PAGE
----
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Kenya Launches Fight Against Its Top Child Killer, Malaria

  • Raymond Thibodeaux

Kenya has launched a campaign against malaria, which remains the country's leading cause of death for children under the age of five.

Malaria kills more than 34,000 Kenyan children under five every year, according to a recent estimate by UNICEF, the United Nations fund for children. About 90 children a day die of the mosquito-borne disease, which is easily treatable.

UNICEF director Ann Veneman is in the Kenyan capital of Nairobi to help launch the country's anti-malaria campaign, part of her tour through Kenya and Uganda this past week.

"It's a persistent problem. You know of course there isn't a vaccine for malaria, per se," she said. "There isn't a way you can just vaccinate kids [against] measles or polio so they won't get the disease. So, one of the best ways to protect children is through bed nets."

The anti-malaria campaign plans to hand out at least 60,000 insecticide-treated mosquito nets to families in northeastern Kenya, where the disease seems most acute. Their goal is to cut in half the number of children who die of malaria.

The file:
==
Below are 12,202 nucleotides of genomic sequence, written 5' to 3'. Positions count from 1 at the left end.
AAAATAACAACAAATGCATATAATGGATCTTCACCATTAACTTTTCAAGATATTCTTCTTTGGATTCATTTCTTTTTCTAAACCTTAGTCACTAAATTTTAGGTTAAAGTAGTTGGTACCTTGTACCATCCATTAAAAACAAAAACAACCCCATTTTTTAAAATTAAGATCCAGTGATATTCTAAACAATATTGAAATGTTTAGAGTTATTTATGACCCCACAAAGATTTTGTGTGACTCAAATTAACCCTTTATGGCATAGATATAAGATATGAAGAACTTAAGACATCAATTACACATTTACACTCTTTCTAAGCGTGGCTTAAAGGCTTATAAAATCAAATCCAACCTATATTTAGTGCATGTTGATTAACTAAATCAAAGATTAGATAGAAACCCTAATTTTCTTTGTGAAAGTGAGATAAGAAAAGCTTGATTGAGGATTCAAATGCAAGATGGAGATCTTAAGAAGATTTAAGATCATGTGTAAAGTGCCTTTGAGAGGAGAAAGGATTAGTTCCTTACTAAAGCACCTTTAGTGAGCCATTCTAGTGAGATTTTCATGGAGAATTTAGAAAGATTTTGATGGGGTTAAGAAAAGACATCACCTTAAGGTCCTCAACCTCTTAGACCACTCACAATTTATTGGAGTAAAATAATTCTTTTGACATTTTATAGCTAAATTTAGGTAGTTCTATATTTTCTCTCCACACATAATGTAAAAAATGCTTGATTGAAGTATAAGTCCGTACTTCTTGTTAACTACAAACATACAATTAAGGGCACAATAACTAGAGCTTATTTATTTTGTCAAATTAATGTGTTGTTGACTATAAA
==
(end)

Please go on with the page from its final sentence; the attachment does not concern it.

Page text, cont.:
Also, aid workers plan to distribute anti-malarial drugs to the region's health clinics and hospitals by the end of the year.

About 90 percent of the one million malaria deaths worldwide are in Africa, and 70 percent of them are children under five.

Some health experts say close to $2 billion are needed to effectively combat Africa's malaria problem.

Still, experts say, only about $200 million are spent annually, a significant rise from past years, but still far below what's needed.

Kenyan businesses expect to raise about 30 million Kenyan shillings, or about $400,000, for the campaign. It's one of the first times private businesses in Kenya have chipped in to fight malaria.

Ms. Veneman praised Kenya's business community, which on the program's launch kicked in nearly $80,000.

"This is a wonderful initiative on the part of the private sector in Kenya," she said. "I think the social responsibility on the part of successful companies in developing countries is a growing recognition on the part of the private sector that it is in everybody's best interest to fight some of the very serious problems that people confront in these countries. There's a lot of poverty, a lot of disease and there're ways we can partner together to make a difference, especially on behalf of children."

Kenyan President Mwai Kibaki plans to be in Kisumu in western Kenya to kick-start a similar anti-malaria program there.

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